This week we’ve got the news on that “alien megastructures” star, SpaceX’s first launches of 2018, and those major security flaws affecting the majority of the world’s computer chips you’ve been hearing about. It’s the science and technology news roundup for Sunday, January 7, 2018!
Tabby’s Star Still Not Aliens
The alien megastructure hopefuls among us will have to start looking for a new star to dream about, after new data released this week pretty much eliminate the idea that there are alien megastructures around “Tabby’s Star,” KIC 8462852. If you don’t remember the story, basically a star was found that was dipping at strange periodicities by as much as 22%, and we couldn’t come up with a good reason why. But now it seems the answer, sad though it may be, is dust. Study of the dimming light showed that the blue wavelengths dimmed more than the red, meaning that whatever was blocking the light, it wasn’t opaque, and it had a preference for absorbing blue light. The only thing that really fits here is dust—and very fine dust at that. Particle size estimates are at the sub-micron size (human hairs are roughly 100 microns wide, if you were wondering), which means it’s not even going to be a swarm of interconnected, rice-grain-sized chunks of computronium in some kind of Dyson swarm hive-mind. It’s just dust. But for you lovers of mysteries, don’t worry, there are still tons of thing we don’t know, and even more that we don’t even know we don’t know. While we’re sussing those out, you can read more about the latest Tabby’s Star findings at Phil Plait’s Bad Astronomy blog.
The first SpaceX launch of 2018 is scheduled for 8-10pm EST today, and consists of a Falcon 9 launch (and hopeful stage 1 return) from Cape Canaveral’s SLC 40. The payload is a classified one known only as ZUMA, provided by Northrop Grumman. Spooky stuff for the good old US of A military industrial complex, probably. Hopefully that’ll go well and they’ll get off to a good start—you can go here to watch live.
But what I’m really excited for is coming up near the end of the month, the first attempt at launch the three-core Falcon Heavy, which, if successful, will carry Elon Musk’s “midnight cherry” Tesla Roadster into an orbit around the sun about equal to Mars’s, where it will coast for the next billion years or so, one supposes. That is, if it doesn’t explode—and that’s got a pretty good chance of happening. Elon himself is on the record as saying “I hope it makes it far enough away from the pad that it does not cause pad damage – I would consider even that a win, to be honest.” So it’ll be a show regardless of what happens. The hold-down test-fire should be next week.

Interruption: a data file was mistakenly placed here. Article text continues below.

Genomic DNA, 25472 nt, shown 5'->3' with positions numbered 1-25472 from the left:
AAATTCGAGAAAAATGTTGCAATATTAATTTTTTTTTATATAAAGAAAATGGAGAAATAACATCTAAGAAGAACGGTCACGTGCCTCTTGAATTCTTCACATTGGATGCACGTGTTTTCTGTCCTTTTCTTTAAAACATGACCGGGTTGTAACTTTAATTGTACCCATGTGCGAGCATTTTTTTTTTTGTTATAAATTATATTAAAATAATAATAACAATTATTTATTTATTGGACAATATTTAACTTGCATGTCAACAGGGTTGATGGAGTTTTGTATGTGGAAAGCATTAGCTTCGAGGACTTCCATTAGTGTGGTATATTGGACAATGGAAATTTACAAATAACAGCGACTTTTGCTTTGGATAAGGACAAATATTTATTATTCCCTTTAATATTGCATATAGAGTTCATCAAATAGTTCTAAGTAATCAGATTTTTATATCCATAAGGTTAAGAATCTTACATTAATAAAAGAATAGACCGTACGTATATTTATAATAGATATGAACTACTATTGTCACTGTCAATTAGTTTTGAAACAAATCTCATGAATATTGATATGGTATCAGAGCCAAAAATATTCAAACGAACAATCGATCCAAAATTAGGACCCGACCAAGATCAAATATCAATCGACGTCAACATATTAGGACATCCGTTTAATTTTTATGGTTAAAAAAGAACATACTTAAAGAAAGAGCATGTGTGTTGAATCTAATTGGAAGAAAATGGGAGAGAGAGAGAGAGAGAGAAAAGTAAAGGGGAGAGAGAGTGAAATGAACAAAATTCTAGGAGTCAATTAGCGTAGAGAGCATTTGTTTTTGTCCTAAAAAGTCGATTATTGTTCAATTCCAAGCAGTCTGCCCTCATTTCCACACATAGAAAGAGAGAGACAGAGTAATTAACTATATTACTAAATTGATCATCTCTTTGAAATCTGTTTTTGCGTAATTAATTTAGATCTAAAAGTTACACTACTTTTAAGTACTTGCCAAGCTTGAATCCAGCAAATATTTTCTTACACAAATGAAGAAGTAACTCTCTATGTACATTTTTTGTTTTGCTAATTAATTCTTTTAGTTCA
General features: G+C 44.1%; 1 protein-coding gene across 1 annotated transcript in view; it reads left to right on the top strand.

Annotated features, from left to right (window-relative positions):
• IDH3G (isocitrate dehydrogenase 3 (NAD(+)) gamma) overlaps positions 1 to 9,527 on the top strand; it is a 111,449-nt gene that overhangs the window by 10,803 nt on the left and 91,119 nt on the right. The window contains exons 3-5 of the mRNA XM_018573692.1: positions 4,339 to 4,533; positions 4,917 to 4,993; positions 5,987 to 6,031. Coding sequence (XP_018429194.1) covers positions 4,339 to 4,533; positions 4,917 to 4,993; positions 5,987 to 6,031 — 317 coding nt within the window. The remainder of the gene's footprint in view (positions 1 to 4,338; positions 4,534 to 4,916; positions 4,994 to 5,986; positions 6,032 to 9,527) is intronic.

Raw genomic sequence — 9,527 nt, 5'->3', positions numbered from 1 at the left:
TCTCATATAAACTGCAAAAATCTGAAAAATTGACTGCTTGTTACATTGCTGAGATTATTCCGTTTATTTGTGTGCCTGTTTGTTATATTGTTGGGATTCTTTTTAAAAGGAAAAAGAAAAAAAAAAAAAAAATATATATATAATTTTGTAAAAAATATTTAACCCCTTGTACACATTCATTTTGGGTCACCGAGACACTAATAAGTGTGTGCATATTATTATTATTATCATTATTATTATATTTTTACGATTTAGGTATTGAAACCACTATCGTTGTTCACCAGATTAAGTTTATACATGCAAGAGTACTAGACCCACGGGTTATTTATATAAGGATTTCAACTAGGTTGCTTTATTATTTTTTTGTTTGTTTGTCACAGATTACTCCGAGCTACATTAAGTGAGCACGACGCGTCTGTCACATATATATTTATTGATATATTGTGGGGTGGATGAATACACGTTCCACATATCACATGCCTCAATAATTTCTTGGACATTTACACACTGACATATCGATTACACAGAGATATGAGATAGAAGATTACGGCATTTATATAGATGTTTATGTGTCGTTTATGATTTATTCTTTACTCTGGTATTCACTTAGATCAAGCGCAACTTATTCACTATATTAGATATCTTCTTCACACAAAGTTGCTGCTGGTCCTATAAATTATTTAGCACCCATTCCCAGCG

Meltdown and Spectre
This week it was revealed that two similar attacks have been found that both exploit the same longstanding (and theoretically unknown) vulnerability in the vast majority of the computer chips we use today. The attacks, known as Meltdown and Spectre, both target a hardware process by which the processor “guesses” what you’ll do with it next so as to improve speed. Both allow any code running on your computer—no matter how big a wall you think you’ve put up around it—to get access to other code on your computer, which simply put is terrible. The reactions are complex, some patches have been released, and some are insisting that hardware replacement is the only real solution in the long run. Either way, it’s not a great week to have a computer. The only advice I can give you is this: keep up with updates on your computers, be they running Windows, OSX, or Linux. You can read more about the limitations of the fixes here, and about how the flaws work here.
That’s the top of the news for this week. Check back in next for more!
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Richard Ford Burley is a human, YA author, and doctoral candidate at Boston College, as well as Deputy Managing Editor at Ledger, the first academic journal devoted to Bitcoin and other cryptocurrencies. In his spare time he writes about science, skepticism, feminism, and futurism here at This Week In Tomorrow.